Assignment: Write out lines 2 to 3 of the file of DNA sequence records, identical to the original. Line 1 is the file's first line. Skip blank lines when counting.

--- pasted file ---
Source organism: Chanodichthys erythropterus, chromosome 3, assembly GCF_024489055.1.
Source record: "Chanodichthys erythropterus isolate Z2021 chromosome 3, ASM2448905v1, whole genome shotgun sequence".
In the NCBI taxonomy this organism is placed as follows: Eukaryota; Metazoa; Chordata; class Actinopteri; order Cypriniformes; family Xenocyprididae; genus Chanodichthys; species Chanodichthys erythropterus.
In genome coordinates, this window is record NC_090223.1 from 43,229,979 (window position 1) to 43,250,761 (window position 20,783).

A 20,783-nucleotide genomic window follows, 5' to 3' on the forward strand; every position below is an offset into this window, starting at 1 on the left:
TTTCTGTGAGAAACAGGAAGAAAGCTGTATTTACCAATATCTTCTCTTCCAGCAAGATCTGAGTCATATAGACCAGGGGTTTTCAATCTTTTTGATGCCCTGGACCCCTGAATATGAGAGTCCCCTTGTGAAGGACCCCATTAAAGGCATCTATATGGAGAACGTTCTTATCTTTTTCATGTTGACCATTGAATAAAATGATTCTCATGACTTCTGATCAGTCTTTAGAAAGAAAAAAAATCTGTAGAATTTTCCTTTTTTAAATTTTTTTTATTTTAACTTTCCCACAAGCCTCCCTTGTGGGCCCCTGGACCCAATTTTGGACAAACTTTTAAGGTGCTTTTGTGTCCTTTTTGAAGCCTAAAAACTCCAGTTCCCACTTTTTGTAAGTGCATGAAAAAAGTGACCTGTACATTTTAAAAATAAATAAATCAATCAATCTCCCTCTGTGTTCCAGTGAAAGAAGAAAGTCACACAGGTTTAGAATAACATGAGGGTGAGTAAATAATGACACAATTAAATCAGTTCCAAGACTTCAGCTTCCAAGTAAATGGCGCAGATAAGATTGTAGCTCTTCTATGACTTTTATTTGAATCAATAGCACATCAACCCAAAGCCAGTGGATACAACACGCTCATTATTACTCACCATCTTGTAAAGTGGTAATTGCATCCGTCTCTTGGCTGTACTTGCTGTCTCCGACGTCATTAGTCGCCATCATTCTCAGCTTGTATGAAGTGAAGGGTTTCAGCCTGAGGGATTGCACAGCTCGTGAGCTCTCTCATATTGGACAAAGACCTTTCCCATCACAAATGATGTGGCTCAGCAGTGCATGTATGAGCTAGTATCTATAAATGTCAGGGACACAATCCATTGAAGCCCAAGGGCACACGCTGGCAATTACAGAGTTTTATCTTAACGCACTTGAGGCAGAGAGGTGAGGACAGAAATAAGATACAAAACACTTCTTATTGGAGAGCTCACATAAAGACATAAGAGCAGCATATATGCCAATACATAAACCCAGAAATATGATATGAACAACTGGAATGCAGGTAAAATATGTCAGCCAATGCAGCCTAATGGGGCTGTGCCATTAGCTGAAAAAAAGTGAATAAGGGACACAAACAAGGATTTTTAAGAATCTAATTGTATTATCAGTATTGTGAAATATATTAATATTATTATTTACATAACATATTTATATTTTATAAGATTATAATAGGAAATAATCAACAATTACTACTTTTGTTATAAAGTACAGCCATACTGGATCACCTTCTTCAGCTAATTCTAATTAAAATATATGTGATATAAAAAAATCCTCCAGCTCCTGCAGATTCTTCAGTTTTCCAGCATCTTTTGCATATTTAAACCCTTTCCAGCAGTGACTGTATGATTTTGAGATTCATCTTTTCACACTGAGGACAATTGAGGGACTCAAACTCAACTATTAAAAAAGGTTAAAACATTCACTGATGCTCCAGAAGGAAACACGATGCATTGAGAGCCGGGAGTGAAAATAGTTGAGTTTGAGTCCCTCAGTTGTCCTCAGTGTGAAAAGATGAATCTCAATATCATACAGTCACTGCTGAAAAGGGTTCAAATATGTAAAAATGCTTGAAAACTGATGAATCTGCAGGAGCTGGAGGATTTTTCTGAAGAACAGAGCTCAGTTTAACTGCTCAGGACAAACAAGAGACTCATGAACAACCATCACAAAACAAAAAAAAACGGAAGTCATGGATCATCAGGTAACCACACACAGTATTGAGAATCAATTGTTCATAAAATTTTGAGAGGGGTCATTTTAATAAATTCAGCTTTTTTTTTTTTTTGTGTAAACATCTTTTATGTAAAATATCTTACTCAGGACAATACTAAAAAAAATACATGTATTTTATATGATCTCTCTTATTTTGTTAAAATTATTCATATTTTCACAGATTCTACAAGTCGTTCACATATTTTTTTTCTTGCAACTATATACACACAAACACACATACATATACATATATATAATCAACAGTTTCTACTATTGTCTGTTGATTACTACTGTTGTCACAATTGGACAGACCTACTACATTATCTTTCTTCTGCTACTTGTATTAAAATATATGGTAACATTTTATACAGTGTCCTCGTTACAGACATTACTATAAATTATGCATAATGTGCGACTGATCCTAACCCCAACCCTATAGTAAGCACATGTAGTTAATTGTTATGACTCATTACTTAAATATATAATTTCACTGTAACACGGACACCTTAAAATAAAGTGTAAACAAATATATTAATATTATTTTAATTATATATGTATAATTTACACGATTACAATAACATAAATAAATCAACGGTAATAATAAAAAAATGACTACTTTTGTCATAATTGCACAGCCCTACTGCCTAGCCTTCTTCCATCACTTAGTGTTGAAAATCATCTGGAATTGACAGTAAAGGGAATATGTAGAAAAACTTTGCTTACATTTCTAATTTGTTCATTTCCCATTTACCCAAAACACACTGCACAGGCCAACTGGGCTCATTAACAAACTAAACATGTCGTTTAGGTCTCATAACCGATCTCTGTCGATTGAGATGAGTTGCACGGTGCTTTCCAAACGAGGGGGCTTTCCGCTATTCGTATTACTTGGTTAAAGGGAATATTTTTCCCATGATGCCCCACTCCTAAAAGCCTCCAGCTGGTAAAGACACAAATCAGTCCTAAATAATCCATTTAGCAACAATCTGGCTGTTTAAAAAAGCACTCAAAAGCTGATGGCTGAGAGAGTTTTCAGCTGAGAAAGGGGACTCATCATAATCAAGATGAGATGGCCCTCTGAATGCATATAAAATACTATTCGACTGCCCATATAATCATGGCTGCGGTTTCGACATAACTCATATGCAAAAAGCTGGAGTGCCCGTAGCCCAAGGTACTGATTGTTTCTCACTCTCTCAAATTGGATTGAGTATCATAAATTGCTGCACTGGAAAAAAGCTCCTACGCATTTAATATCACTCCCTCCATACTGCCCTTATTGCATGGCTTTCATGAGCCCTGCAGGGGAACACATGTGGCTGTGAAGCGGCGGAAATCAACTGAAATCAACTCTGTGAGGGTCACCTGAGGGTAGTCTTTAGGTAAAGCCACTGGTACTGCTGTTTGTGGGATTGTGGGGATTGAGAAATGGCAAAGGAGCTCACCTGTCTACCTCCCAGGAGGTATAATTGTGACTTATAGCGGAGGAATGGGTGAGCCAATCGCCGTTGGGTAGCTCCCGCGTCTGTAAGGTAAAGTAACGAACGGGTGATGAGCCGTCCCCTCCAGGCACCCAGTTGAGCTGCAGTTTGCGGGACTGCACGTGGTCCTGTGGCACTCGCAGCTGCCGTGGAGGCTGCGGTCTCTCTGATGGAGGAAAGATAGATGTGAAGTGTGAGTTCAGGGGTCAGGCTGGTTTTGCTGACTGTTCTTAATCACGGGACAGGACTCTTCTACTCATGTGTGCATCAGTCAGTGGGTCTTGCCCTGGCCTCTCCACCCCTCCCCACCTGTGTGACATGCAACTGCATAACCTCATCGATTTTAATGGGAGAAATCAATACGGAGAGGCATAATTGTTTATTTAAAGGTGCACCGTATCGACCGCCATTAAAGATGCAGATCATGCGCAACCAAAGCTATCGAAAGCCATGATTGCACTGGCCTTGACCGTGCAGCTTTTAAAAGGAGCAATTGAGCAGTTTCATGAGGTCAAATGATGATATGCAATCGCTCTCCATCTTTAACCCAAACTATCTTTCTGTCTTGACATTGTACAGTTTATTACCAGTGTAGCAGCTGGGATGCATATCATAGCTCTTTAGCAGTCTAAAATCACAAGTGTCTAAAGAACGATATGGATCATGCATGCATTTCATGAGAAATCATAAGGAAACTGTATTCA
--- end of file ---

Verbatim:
Source record: "Chanodichthys erythropterus isolate Z2021 chromosome 3, ASM2448905v1, whole genome shotgun sequence".
In the NCBI taxonomy this organism is placed as follows: Eukaryota; Metazoa; Chordata; class Actinopteri; order Cypriniformes; family Xenocyprididae; genus Chanodichthys; species Chanodichthys erythropterus.